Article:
A more recent constraint on sentiment towards to the project has come from the Indian government’s rapidly changing attitudes to future power generation, accelerating the transition from coal-fired power to renewables. Recent statements by RK Singh, India’s Minister of Power and New and Renewable Energy have confirmed that India can exceed its target of 275 gigawatts of renewable energy by 2027, a massive shift from its historic reliance on coal.

This accelerates the likely end to coal imports by India, which has seen the Adani project seek alternative markets in Bangladesh and Pakistan.

Indeed, there is now documentary evidence of an electricity offtake agreement with the Bangladeshi government’s power board, setting a contractual “cost plus plus” supply of low-quality imported coal delivered at prices that are likely to approach 50% above the current coal spot price. But even at the current futures price of about US$80 per tonne, the Carmichael mine could be cashflow-positive.

Funding the Carmichael mine

Can the Adani group hope to raise the necessary additional debt? This is a two-pronged challenge – the family needs to refinance Abbot Point requiring some A$1.5 billion over the next 12 months, and the A$5 billion-plus project itself.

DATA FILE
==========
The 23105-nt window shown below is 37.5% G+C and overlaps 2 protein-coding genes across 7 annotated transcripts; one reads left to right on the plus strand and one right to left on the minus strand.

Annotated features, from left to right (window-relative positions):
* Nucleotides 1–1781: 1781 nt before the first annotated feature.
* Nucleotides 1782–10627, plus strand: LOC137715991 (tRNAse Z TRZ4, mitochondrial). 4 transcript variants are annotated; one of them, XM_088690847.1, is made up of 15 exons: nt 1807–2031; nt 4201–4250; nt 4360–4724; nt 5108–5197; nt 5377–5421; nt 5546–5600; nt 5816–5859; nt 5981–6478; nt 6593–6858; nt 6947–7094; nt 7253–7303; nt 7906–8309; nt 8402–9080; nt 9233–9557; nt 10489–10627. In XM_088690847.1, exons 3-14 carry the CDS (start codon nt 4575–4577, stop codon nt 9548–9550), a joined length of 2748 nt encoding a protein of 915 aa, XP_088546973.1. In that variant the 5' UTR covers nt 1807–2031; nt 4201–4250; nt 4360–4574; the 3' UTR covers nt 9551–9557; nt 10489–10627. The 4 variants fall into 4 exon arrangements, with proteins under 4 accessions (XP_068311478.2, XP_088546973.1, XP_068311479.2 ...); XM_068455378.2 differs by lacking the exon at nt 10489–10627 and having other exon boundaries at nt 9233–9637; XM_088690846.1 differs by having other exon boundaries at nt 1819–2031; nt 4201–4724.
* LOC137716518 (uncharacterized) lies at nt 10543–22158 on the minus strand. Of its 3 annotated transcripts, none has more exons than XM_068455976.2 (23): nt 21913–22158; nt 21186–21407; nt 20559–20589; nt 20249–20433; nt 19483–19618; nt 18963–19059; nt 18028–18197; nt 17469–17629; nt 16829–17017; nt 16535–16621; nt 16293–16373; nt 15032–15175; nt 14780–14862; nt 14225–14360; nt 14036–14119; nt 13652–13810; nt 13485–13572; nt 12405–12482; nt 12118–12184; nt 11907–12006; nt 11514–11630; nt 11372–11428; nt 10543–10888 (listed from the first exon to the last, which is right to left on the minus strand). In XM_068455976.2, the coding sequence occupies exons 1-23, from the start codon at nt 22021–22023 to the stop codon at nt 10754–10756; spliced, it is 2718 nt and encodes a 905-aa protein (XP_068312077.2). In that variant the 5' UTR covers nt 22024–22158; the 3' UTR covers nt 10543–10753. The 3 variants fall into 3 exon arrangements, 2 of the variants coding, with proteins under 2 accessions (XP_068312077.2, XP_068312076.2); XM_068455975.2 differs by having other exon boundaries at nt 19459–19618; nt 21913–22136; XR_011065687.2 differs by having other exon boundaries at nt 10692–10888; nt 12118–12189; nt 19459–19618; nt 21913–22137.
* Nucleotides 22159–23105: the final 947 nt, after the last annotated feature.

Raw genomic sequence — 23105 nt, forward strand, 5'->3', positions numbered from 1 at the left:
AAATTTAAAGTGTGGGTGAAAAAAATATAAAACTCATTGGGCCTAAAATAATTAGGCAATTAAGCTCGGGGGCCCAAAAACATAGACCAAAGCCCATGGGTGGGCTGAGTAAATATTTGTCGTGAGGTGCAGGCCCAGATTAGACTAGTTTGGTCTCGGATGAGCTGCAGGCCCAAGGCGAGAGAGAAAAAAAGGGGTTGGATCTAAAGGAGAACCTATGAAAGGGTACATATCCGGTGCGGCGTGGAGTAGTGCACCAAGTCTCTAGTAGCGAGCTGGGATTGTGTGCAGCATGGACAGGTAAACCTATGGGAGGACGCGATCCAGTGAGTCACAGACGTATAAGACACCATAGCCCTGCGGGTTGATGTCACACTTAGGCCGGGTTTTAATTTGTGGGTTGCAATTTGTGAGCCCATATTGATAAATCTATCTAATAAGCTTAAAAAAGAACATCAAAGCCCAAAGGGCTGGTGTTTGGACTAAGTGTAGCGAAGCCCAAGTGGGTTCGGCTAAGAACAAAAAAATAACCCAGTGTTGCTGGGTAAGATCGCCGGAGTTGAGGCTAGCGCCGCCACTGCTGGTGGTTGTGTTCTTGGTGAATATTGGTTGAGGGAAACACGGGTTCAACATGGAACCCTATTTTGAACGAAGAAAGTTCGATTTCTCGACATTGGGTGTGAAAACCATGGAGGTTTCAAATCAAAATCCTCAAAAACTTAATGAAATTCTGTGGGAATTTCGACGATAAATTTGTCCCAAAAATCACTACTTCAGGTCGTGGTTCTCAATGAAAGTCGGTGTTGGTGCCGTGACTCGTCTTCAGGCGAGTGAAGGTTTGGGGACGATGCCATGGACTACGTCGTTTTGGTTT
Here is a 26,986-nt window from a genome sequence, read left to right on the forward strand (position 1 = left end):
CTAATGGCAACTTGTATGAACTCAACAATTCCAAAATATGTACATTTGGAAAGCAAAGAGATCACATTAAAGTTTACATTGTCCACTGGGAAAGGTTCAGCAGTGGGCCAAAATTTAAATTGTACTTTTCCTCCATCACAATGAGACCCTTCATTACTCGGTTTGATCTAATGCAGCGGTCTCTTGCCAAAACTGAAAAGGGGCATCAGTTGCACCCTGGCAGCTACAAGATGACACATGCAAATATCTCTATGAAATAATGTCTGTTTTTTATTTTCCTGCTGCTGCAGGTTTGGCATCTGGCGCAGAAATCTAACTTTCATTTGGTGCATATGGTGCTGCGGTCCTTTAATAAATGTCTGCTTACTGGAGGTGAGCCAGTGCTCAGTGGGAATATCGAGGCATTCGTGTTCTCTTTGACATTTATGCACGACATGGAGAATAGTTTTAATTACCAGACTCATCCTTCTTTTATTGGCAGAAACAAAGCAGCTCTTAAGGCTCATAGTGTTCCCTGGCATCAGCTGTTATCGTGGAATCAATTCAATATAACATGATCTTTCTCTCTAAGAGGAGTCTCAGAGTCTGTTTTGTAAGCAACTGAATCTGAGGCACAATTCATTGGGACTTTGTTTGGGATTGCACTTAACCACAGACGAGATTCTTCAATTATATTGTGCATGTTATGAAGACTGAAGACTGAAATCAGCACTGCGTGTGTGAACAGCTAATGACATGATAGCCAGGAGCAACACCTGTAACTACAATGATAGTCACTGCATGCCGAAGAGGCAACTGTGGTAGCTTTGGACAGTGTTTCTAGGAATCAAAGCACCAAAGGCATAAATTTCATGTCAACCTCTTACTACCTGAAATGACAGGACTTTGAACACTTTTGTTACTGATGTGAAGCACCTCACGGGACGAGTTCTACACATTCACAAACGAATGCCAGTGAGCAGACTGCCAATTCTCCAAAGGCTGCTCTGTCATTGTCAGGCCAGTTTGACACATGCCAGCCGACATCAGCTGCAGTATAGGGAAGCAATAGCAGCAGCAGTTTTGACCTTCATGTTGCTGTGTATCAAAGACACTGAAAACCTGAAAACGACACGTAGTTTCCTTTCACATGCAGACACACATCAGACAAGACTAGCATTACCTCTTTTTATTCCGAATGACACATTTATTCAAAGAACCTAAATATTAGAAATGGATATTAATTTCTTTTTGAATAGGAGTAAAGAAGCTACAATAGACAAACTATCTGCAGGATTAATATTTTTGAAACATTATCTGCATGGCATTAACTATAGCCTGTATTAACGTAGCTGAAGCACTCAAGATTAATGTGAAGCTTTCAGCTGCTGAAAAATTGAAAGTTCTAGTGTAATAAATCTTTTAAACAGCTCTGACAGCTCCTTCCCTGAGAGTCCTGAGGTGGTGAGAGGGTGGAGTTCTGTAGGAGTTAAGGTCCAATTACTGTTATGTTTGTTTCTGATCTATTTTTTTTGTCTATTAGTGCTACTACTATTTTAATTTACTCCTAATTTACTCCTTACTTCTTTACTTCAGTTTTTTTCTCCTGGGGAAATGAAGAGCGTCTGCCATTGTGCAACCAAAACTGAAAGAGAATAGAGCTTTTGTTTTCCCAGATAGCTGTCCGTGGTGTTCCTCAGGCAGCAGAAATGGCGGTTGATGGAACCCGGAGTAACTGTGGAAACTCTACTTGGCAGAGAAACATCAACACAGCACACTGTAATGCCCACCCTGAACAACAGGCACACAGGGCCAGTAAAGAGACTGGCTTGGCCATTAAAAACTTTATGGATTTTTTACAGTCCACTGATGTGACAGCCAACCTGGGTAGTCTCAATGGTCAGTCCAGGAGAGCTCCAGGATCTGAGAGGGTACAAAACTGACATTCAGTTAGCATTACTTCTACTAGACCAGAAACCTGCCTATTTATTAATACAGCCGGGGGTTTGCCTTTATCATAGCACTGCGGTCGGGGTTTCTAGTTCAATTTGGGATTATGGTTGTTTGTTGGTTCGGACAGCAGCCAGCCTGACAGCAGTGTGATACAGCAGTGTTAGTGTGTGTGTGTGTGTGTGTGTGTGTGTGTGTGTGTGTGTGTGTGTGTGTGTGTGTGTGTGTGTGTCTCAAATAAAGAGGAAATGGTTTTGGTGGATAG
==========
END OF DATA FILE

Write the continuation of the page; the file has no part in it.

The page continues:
It looks like the family had to enlist the services of second-tier investment bank Jeffries to initiate a bond refinancing for Abbot Point – to be rated just above junk bond status. However, Jefferies reportedly pulled out within a week, its reasoning unstated.

With some 20 to 30 global banks, including Australia’s big four, having ruled out financing the mine, and Indian banks strapped for capacity, the focus has shifted to Chinese group CMEC as a potential financier, against likely Bangladesh or Pakistani alternatives. However, even with such offtake agreements the project’s longer–term viability is questionable.

Obviously the Chinese Communist Party, and other Chinese authorities, will need to think carefully about the potential consequences of getting involved now that the project lacks direct financial support from state and federal governments in Australia. This is especially so when the issue of Chinese influence and involvement in Australia generally, and in our politics specifically, is becoming controversial.

I also suspect that the federal Labor opposition may now adopt a position against the Adani project, in light of Queensland’s state election result.

The bottom line for financing is an assessment of the longer-term risks with Adani Enterprises, the family, and the project. Both the company and the family are already heavily exposed financially, and the project is a high-cost, high-risk one.

Bearing in mind the Paris climate agreement, the rapidly falling costs of reliable renewables, and India’s shifting energy strategy, the development of any new coal mine is certainly a very big call.

I suspect that the Adani project is already a stranded asset, and definitely not worthy of either Australian taxpayer support or Chinese investment.



The Conversation logo